Because the present case series describes only seven participants, future studies are needed to address the relationship between EMG breakthrough activity and spasticity. The EMG breakthrough activity could be used as a measurement of spinal excitability in neurological conditions featured with spasticity. It therefore may also be important clinically due to the potential associations with motor function performance.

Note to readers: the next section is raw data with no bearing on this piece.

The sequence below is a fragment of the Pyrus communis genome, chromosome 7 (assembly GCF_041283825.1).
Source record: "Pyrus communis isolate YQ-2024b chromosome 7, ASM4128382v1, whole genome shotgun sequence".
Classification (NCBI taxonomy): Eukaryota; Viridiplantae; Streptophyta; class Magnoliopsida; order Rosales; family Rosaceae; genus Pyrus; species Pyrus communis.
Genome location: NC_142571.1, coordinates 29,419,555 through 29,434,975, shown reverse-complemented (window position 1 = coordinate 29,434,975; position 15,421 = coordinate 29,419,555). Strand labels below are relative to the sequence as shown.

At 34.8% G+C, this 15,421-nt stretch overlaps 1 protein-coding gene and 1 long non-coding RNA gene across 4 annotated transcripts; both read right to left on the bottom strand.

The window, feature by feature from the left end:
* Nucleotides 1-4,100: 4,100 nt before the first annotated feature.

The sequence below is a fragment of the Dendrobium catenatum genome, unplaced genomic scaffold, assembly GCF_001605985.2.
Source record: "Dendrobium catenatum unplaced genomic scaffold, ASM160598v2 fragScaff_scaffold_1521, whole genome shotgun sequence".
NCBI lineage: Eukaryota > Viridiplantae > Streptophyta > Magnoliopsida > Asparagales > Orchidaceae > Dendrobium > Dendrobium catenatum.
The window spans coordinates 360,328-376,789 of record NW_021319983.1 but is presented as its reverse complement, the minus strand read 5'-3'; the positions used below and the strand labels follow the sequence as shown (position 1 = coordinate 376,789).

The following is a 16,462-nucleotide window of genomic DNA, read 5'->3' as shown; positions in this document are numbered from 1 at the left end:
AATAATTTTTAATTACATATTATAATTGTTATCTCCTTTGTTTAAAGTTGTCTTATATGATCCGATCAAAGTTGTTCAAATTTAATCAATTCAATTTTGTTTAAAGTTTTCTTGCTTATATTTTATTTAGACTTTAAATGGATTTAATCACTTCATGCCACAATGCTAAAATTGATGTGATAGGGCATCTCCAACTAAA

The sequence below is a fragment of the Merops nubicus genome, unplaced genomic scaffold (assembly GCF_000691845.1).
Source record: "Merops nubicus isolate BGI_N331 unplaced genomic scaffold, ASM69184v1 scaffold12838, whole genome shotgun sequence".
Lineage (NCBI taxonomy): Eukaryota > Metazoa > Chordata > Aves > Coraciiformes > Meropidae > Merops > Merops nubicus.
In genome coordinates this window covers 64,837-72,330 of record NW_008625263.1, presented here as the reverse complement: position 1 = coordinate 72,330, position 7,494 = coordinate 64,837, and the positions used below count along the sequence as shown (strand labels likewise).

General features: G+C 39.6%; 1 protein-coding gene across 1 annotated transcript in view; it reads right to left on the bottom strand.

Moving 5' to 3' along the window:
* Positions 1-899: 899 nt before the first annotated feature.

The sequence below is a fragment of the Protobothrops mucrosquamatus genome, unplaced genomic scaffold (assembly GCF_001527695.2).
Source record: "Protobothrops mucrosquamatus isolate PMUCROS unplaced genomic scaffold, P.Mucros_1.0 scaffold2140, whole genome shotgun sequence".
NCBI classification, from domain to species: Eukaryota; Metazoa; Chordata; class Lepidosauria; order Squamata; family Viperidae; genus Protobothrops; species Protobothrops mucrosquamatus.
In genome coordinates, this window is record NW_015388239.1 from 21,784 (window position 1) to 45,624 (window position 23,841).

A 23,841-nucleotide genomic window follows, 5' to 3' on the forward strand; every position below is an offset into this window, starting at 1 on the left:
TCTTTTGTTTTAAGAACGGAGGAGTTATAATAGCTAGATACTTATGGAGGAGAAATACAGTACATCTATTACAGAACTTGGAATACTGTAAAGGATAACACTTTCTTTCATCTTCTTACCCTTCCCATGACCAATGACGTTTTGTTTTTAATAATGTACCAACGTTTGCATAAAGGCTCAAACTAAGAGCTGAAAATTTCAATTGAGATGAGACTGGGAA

Regarding the CSP duration, we found a large variability in CSP duration (ipsilesional CSP duration range=49–206ms and contralesional CSP duration range=81–115ms). Comparison to previous reports is limited by methodology for calculating onset and offset and equipment set-up. Previous reports in typically developing children showed variable CSP durations. In 40 children ages 8–16 years, Moll et al.33 reported CSP durations ranging between ‘1 and 207ms’, depending on stimulus intensity. Garvey et al.34 reported CSP durations ranging between 3.5–205.0ms in 27 typically developing children ages 6.4–13.9, and Heinen et al.31 reported a mean duration of 140.0±30.2ms in 7 typically-developing children with ages 4.2–5.7 years. The large variability in CSP duration and differences from our findings could be a result variability in testing protocols (e.g. stimulus intensity, TMS machine used), study design (e.g. age range of participants), and analysis methodology (e.g. calculating the onset and offset). Since the age ranges of our participants differed from previous studies, no conclusions regarding the prolonged and/or shortened CSP duration based on clinical condition can be made. Mackey et al.9 previously reported in children with congenital hemiparesis mean ipsilesional and contralesional CSP duration of 86.0±46.8 and 141.0±56.3ms, respectively. Differences in these values and the high variability in ipsilesional CSP duration could reflect the clinical heterogeneity of congenital hemiparesis and/or could be related to the differences in brain lesion type and locality as reported in adult stroke.11 Larger studies evaluating CSP duration in children with congenital hemiparesis are indicated to explore this relationship further.